Homoionic Na-, Ca-, and Al-clays were prepared from the <2 μm fractions of Georgia kaolinite and Wyoming bentonite and mixed with sand to give artificial soils with 5, and 25% clay. The artificial soils were inoculated with microbes from a natural soil before incubation. Unlabelled and uniformly13C-labelled (99.9% atom) glucose were incorporated into the artificial soils to study the effects of clay types, exchangeable cations and clay contents on the mineralization of glucose-carbon and glucose-derived organic materials. Chemical transformation of glucose-carbon upon incorporation into microbial products and metabolites, was followed using solid-state13C CP/MAS NMR spectroscopy.
There was a significant influence of exchangeable cations on the mineralization of glucose-carbon over a period of 33 days. At 25% clay content, mineralization of glucose-carbon was highest in Ca-soils and lowest in Al-soils. The influence of exchangeable cations on mineralization of glucose-carbon was more pronounced in soils with bentonite clay than those with kaolinite clay. Statistical analysis of data showed no overall effect of clay type on mineralization of glucose-carbon. However, the interactions of clay type with clay content and clay type with clay content and exchangeable cations were highly significant. At 25% clay content, the mineralization of glucose-carbon was significantly lower in Na- and Al-soils with Wyoming bentonite compared with Na- and Al-soils with Georgia kaolinite. For Ca-soils this difference was not significant. Due to the increased osmotic tension induced by the added glucose, mineralization of glucose-carbon was slower in soils with 5% clay than soils with 25% clay.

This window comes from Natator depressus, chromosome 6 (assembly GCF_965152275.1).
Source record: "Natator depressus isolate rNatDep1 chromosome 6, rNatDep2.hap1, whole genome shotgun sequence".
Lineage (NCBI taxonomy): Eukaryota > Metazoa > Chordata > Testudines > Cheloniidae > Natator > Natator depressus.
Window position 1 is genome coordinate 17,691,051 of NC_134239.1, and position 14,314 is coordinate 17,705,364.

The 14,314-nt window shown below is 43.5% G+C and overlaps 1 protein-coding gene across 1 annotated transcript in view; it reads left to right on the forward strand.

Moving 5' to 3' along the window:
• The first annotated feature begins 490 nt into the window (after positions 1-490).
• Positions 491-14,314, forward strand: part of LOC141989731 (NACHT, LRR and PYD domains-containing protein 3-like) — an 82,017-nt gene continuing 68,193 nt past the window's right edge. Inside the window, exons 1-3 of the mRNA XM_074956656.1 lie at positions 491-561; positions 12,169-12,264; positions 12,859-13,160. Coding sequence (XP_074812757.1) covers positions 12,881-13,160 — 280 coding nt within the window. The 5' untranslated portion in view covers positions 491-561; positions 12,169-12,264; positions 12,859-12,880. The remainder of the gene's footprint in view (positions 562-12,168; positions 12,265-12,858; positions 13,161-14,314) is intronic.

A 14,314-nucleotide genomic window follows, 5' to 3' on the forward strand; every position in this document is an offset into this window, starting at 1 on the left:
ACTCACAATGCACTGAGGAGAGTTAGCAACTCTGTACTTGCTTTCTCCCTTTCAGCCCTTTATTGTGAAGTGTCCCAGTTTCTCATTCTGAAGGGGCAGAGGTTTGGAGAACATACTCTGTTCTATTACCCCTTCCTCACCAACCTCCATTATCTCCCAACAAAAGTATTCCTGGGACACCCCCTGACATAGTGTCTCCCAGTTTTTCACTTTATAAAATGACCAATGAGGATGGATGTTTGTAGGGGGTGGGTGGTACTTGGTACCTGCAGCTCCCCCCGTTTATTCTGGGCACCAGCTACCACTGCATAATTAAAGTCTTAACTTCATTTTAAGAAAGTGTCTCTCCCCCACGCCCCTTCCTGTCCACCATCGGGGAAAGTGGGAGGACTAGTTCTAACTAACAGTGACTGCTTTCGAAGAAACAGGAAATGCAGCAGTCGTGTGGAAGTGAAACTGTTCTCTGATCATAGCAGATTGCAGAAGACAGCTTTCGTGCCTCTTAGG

Despite the differences in the chemical and physical characteristics of soils with Ca-, Na- and Al-clays, the chemical composition of organic materials synthesised in these soils were similar in nature. Assuming CP/MAS is quantitative, incorporation of uniformly13C-labelled glucose (99.9% atom) in these soils resulted in distribution of carbon in alkyl (24–25%), O-alkyl (56–63%), carbonyl (11–15%) and small amounts of aromatic and olefinic carbon (2–4%). However, as decomposition proceeded, the chemistry of synthesised material showed some changes with time. In the Ca- and Na-soils, the proportions of alkyl and carbonyl carbon decreased and that of O-alkyl carbon increased with time of incubation. However, the opposite trend was found for the Al-soil.
Proton-spin relaxation editing (PSRE) subspectra clearly showed heterogeneity within the microbial products. Subspectra of the slowly-relaxing (long T1(H)) domains were dominated by alkyl carbon in long- and short-chain structures. The signals due to N-alkyl (55 ppm) and carbonyl carbon were also strong in these subspectra. These subspectra were very similar to those obtained for microbial and fungal materials and were probably microbial tissues attached to clay surfaces by polysaccharide extracellular mucilage. Subspectra of fast-relaxing (short T1(H)) domains comprised mostly O-alkyl and carbonyl carbon and were probably microbial metabolites released as neutral and acidic sugars into the extracellular environment, and strongly sorbed by clay surfaces.
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Golchin, A., Clarke, P. & Oades, J.M. The heterogeneous nature of microbial products as shown by solid-state13C CP/MAS NMR spectroscopy. Biogeochemistry 34, 71–97 (1996). https://doi.org/10.1007/BF02180974
- 13C CP/MAS NMR
- 13C-labelled glucose
- homoionic clay
- microbial products
- soil organic matter